XLII

A good description of the “postmodern” subject, and in particular, the “intersectional” subject:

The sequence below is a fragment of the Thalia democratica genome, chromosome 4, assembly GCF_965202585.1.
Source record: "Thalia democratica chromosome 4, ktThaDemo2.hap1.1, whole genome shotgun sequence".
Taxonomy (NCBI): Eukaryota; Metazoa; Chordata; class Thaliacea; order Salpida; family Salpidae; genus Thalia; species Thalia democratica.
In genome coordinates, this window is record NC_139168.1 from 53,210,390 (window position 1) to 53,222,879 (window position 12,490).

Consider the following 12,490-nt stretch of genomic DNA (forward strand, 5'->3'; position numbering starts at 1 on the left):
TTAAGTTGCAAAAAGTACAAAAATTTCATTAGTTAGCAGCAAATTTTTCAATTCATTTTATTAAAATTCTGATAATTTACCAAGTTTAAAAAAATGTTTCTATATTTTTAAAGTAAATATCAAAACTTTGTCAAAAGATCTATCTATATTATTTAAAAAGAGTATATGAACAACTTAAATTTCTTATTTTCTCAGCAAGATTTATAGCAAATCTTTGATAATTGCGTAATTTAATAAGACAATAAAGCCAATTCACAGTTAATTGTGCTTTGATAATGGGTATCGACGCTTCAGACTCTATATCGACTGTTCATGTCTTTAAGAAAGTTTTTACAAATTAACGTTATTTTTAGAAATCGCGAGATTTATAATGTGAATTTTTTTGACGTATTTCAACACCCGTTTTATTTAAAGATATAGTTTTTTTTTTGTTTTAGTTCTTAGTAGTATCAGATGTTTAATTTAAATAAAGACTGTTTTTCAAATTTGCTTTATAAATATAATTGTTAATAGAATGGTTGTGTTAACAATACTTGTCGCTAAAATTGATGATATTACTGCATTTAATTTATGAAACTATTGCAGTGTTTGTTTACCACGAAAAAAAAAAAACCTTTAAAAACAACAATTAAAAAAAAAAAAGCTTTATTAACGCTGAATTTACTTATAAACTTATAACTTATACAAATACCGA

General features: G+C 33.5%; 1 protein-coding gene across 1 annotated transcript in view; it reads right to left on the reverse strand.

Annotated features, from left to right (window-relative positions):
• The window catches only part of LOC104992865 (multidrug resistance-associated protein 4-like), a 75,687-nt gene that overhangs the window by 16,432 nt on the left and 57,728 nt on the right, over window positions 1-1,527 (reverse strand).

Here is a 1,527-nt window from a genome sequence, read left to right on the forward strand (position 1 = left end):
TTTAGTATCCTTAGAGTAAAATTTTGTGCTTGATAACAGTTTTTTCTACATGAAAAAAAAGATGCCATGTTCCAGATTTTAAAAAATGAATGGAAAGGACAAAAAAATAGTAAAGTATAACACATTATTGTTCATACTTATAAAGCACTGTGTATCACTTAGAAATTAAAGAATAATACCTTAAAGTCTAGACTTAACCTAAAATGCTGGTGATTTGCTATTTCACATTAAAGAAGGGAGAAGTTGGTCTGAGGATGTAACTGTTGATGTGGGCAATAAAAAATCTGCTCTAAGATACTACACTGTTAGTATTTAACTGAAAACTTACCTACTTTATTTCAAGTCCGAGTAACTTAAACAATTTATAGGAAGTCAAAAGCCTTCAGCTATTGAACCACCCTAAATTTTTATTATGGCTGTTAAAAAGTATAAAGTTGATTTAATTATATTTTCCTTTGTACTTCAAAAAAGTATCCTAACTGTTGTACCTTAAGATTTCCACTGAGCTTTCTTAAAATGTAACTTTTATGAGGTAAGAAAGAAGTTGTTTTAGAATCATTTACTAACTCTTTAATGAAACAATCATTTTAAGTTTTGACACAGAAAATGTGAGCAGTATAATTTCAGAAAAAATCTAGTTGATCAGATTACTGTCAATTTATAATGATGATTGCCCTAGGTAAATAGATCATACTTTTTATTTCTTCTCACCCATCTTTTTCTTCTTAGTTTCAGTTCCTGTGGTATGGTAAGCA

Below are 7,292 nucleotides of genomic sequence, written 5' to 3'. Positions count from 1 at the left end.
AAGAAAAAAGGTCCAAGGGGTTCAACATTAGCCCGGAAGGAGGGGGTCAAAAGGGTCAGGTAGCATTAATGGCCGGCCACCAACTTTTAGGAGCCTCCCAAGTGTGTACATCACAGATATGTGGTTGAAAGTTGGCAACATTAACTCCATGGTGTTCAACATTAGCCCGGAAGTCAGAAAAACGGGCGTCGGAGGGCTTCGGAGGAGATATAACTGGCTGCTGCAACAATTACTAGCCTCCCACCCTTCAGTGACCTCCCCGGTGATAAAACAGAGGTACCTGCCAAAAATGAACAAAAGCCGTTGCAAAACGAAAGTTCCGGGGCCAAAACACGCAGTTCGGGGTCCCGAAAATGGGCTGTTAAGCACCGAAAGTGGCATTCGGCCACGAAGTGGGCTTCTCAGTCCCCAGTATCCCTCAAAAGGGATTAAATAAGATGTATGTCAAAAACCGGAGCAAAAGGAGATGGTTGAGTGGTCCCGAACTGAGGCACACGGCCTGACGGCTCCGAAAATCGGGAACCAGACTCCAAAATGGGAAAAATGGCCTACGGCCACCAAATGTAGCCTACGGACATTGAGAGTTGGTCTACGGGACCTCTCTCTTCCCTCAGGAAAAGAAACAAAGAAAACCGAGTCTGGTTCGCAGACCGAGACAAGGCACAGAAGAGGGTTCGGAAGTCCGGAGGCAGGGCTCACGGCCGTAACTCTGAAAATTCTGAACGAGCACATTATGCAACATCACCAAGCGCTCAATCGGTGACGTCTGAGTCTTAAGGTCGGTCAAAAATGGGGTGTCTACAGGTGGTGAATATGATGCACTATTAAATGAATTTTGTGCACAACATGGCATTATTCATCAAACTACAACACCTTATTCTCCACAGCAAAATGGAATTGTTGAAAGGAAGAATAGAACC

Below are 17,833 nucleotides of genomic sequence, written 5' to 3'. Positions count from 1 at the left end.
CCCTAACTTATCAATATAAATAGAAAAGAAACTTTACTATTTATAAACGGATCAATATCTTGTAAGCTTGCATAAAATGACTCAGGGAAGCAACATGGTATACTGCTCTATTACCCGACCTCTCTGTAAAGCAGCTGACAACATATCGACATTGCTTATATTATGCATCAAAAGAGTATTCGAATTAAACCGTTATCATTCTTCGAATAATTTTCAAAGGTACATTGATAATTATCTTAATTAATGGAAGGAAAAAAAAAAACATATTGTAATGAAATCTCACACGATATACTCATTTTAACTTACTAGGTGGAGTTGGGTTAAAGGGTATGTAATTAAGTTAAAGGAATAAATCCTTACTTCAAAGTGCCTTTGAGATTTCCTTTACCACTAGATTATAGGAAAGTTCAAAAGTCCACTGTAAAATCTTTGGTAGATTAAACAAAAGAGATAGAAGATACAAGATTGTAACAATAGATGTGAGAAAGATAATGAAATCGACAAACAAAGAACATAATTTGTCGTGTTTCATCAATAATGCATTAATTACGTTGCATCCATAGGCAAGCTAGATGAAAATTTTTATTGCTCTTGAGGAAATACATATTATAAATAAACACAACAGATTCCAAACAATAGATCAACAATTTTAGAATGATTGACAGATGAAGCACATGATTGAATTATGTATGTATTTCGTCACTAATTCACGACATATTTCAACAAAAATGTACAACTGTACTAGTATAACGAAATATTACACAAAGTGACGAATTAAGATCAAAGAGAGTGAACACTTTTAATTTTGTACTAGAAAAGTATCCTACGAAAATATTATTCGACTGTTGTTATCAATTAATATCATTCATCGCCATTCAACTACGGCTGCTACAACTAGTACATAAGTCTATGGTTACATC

“Pluralism, relativism, and individualism work together and reinforce each other, but for heuristic purposes we may treat them separately. Pluralism signifies causal indeterminacy—an emphasis on the simultaneity of diverse social phenomena as well as their interrelationship and interaction without, however, any regard for their relative efficacy or causal significance. Ultimately such indeterminacy degenerates into vulgar pluralism: everything, somehow, causes everything else and yet no single thing has any determinative power at all. […] Relativism embraces a historicist-hermeneutic view of knowledge whereby what we know is relative to our own culture and what we know of history is doubly constrained by a communication gap between cultures. Ultimately this view degenerates into vulgar relativism, a collective solipsism that reduces history to a literary genre or an exercise in translation: knowledge of history exists, if at all, only in fragments and impressions (or agglomerations of the same) whose validity, uncertain in any case, declines precipitously with any attempt to move beyond the struggle for communication to statements of fact aspiring to the status of scientific explanation. Individualism is anthropocentric; it places an autonomous human being at the center of historical explanation and conceptualizes history from the perspective of the consciousness and practice of individuals. Ultimately such ‘humanism’ degenerates into vulgar individualism: history as a struggle of ‘people,’ undifferentiated in their uniqueness, struggling for fundamental yet amorphous ‘freedoms’ against an oppressive but confoundedly hydra-headed ‘power.'” (Robert Resch – Althusser and the Renewal of Marxist Social Theory)

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